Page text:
The new Vans x Peanuts sneaker collaboration is killer. These are just a few of the many shoe styles and graphics available.
Here are the weird adhesive soles you never asked for (though they do appear to be useful). Called Nakefit, this pair of freaky stick-on shoes adhere to the bottom of your feet to protect them from things like hot sand and rocks. They're waterproof, hypoallergenic, have anti-slip pads and, should you need an unusual way to cover your tootsies, available to pre-order on Kickstarter.
This fine pair of Apple Computer sneakers, a holy grail of Apple memorabilia, will go up for auction on Sunday. The starting bid is $15,000 but they are estimated to fetch as much as $36,000. Available only to company employees in the early 1990s, they feature Apple's far superior rainbow logo. The shoe size is 9 1/2. Unclear if they were ever worn, and if so, by whom.
Why do shoelaces suddenly become untied? Mechanical engineer Oliver O'Reilly and his UC Berkeley colleagues have just published a scientific paper exploring this mystery of the ages. According to O'Reilly, understanding how simple knots work, and then don't, could lead to better knots for surgery, protect undersea optical networking cables from breaking, and enable more realistic animations of hair in computer graphics. From Nature:
The scientists expected that the knots would come undone slowly. But their slow-motion footage — focused on the shoelaces of a runner on a treadmill — showed that the knots rapidly failed within one or two strides. To figure out why, O’Reilly and his colleagues used an accelerometer on the tongue of a shoe to measure the forces acting on a knot. They found that when walking, the combined impact and acceleration on a shoelace totals a whopping 7 gs — about as much as an Apollo spacecraft on reentry to Earth’s atmosphere.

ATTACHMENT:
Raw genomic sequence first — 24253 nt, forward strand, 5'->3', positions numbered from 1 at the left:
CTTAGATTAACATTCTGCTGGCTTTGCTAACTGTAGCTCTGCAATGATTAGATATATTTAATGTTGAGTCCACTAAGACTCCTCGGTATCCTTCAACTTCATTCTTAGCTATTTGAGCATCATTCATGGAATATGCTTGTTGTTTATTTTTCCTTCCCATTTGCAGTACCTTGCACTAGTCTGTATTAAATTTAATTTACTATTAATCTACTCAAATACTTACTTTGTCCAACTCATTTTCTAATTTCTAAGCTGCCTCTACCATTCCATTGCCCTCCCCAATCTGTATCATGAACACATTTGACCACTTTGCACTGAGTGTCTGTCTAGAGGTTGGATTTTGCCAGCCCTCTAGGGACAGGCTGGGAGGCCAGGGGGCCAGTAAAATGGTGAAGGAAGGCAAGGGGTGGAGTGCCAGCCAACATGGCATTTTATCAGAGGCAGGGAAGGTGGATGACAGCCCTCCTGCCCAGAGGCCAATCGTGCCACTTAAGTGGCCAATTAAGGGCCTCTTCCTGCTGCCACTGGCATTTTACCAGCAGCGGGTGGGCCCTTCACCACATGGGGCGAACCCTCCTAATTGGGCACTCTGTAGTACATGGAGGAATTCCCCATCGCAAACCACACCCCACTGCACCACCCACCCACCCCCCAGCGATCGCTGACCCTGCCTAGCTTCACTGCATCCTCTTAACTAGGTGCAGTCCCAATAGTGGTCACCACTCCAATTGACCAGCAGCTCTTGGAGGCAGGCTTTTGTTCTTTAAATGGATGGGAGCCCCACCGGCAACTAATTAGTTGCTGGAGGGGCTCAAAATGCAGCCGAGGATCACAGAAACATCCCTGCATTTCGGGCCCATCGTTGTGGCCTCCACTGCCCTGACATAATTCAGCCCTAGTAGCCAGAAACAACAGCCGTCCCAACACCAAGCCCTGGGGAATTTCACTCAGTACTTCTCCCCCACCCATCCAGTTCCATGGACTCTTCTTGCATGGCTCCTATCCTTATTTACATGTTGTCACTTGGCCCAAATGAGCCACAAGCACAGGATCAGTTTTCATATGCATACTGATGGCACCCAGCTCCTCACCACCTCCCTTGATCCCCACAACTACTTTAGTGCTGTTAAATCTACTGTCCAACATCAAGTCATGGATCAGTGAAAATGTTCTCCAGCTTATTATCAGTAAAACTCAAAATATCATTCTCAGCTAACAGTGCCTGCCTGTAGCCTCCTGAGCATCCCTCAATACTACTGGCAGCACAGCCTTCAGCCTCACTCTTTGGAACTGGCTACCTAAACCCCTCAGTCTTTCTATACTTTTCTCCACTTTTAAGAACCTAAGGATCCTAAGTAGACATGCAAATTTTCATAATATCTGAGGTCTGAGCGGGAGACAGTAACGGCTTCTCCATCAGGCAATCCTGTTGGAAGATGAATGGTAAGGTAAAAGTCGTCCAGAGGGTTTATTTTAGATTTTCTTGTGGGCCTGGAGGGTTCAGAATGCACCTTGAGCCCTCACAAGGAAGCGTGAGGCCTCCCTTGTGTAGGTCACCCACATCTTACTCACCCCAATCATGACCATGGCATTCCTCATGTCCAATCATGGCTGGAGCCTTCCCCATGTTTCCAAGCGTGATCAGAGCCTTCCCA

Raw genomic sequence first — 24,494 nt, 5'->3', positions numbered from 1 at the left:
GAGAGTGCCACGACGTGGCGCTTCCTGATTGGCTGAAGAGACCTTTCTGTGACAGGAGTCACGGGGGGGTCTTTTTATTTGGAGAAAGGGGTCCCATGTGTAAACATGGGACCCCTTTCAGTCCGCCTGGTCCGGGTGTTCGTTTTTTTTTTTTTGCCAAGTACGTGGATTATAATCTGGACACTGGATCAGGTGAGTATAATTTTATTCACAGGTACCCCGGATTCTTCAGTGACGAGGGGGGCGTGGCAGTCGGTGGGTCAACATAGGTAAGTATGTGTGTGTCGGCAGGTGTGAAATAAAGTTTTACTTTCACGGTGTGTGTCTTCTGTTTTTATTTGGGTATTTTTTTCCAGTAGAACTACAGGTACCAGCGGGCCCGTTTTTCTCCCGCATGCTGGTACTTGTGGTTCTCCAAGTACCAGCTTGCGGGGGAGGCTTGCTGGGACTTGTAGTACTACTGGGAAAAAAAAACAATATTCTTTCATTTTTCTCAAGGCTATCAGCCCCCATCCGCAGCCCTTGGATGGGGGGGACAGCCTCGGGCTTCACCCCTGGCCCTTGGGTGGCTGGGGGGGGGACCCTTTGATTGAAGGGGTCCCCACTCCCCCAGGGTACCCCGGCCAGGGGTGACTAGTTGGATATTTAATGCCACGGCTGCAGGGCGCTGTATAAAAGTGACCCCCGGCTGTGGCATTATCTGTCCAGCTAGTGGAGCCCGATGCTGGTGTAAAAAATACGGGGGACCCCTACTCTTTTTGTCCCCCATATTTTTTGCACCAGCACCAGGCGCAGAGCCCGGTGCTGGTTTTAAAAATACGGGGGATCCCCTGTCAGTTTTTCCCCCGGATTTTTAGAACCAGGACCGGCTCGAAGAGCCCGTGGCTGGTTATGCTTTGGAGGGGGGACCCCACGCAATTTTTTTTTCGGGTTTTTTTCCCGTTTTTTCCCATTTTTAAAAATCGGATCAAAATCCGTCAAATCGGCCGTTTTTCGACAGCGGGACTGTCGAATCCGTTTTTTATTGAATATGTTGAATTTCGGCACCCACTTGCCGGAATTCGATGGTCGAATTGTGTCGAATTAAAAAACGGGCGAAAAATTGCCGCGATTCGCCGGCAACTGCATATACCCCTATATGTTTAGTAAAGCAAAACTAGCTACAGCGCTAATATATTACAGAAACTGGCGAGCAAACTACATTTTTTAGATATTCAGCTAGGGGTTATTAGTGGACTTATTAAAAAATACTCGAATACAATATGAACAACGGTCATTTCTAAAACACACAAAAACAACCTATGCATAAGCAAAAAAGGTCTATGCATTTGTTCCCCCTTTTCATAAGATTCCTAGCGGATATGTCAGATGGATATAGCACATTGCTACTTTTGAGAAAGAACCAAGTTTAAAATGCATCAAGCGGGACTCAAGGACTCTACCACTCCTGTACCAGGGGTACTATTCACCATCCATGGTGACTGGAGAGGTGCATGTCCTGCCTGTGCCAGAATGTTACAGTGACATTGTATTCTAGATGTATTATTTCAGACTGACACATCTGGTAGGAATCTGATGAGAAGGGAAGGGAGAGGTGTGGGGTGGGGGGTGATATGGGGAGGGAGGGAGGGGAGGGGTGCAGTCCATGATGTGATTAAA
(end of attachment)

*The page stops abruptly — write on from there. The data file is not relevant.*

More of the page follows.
Further experiments demonstrated that simply stomping up and down wasn’t enough for a knot to fail; neither was swinging it back and forth. It took the interlaced effects of the two forces to undo the knot: the repeated impacts loosened it while the changes of direction pulled on the laces.
Andrew Holzschuh took a photo of his shoes every day as he hiked the Pacific Coast Trail, then made a fun timelapse of his shoes' daily wear and tear.
Many hikers forgo hiking boots for trail runners on a well-marked trail like this. Eagle-eyed viewers who know the trail picked up on a detour, to which Andrew replied:
We were forced to skip like 15 miles of trail at crater lake because of forest fires (because it would have been illegal and stupid to walk a section of trail that's on fire) we also had to backtrack here and there for random reasons. to be honest I dont know how many miles we actually walked. but I think it might have ended up being more than the 2663.5
Bonus video: he also grew an impressive beard.
Famed psychedelic hot rod artist and comix illustrator Robert Williams has launched another line of rad Vans sneakers! The shoes integrate detail from Williams' mind bending masterpieces “Flaming Cobras”, “Malfeasance,” and “Jalapeña.”
David from Atheist shoes (previously) sez, "We've just been successful in raising money for the first Atheist Shoes Missionary Mobile Shoe Shop, which will criss-cross the USA, selling handmade shoes and spreading our European message of godless comfort and joy. The fund-raising is ongoing, as we aim to get a whole fleet of buses on the road. The first US tour begins in September 2016, and will take in Georgia, Alabama, Tennessee and Texas." Read the rest
Ian's Shoelace Site has a perfectly simple guide to lacing 45 different ways, with succinct descriptions of the benefits of each.
As the folks from XVP Comedy bill it:
You loved the endless running in high heels in Jurassic World... Now enjoy them in the entire Jurassic series!
The lovingly curated clip-clop sound effects are an especially nice touch.
Legendary Japanese "superflat" artist Takashi Murakami designed a fantastic line of Vans sneakers for adults and kids to be released later this month. Read the rest